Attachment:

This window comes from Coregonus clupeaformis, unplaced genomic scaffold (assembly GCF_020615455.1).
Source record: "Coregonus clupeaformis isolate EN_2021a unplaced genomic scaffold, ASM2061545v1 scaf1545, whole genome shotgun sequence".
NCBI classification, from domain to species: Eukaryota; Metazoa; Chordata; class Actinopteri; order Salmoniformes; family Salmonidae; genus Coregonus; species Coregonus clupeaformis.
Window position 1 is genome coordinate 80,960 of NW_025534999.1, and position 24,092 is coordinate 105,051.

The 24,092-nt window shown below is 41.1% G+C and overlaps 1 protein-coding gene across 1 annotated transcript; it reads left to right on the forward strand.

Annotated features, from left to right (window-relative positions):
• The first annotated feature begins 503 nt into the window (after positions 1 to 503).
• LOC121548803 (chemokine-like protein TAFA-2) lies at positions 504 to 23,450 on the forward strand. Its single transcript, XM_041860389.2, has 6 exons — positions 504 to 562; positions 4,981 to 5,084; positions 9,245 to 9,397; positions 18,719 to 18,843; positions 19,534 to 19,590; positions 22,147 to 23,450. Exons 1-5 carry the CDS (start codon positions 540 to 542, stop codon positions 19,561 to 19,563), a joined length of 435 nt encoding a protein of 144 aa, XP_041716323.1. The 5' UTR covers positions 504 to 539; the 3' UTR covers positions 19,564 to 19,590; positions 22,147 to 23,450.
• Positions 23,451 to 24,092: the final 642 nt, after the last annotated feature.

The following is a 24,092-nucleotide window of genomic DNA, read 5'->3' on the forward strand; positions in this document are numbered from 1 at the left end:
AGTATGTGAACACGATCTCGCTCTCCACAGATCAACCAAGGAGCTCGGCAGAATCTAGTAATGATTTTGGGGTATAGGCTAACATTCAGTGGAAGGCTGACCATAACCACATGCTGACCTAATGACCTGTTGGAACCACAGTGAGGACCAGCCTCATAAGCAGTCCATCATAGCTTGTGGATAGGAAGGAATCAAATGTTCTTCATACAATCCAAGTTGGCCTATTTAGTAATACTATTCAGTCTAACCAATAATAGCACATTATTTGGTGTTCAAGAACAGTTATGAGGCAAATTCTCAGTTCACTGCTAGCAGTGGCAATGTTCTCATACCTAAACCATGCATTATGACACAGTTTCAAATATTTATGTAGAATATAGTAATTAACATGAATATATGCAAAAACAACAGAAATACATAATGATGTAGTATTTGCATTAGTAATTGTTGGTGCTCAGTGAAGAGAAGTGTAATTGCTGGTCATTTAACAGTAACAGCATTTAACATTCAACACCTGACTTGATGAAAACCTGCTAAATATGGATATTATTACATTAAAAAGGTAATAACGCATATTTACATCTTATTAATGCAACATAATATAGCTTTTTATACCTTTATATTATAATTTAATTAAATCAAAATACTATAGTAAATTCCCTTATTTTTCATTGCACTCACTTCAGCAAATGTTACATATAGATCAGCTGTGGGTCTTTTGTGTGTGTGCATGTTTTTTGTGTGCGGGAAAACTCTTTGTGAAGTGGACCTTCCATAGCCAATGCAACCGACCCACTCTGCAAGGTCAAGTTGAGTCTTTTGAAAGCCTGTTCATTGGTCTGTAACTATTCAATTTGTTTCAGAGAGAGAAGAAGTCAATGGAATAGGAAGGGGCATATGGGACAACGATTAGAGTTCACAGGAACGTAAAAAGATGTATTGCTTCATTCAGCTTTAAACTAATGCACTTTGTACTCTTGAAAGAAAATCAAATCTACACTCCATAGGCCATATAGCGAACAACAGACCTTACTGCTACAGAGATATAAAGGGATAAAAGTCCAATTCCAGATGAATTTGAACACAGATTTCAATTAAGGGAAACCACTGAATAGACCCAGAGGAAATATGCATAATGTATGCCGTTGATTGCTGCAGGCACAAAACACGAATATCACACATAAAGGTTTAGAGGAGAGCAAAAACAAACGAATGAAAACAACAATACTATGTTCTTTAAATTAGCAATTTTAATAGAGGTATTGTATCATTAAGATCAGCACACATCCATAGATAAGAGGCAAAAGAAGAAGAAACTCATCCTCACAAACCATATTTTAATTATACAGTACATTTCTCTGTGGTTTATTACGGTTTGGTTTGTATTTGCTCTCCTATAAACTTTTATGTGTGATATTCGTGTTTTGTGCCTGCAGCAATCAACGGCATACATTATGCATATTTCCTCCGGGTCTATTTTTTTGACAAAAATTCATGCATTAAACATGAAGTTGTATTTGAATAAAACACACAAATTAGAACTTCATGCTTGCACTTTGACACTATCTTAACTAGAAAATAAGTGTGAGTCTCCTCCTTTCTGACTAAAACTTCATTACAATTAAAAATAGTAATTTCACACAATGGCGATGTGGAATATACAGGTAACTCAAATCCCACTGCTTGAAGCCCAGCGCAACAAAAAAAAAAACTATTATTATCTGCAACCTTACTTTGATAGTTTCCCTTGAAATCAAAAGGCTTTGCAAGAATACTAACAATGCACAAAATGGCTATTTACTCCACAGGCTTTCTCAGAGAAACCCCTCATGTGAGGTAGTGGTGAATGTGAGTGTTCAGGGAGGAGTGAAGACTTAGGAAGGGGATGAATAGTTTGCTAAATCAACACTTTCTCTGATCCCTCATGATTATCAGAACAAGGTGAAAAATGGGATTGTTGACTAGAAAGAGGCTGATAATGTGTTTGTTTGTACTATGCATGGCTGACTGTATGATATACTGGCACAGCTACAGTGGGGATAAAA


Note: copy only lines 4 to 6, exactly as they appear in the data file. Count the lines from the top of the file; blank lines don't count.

Window position 1 is genome coordinate 80,960 of NW_025534999.1, and position 24,092 is coordinate 105,051.

The 24,092-nt window shown below is 41.1% G+C and overlaps 1 protein-coding gene across 1 annotated transcript; it reads left to right on the forward strand.

Annotated features, from left to right (window-relative positions):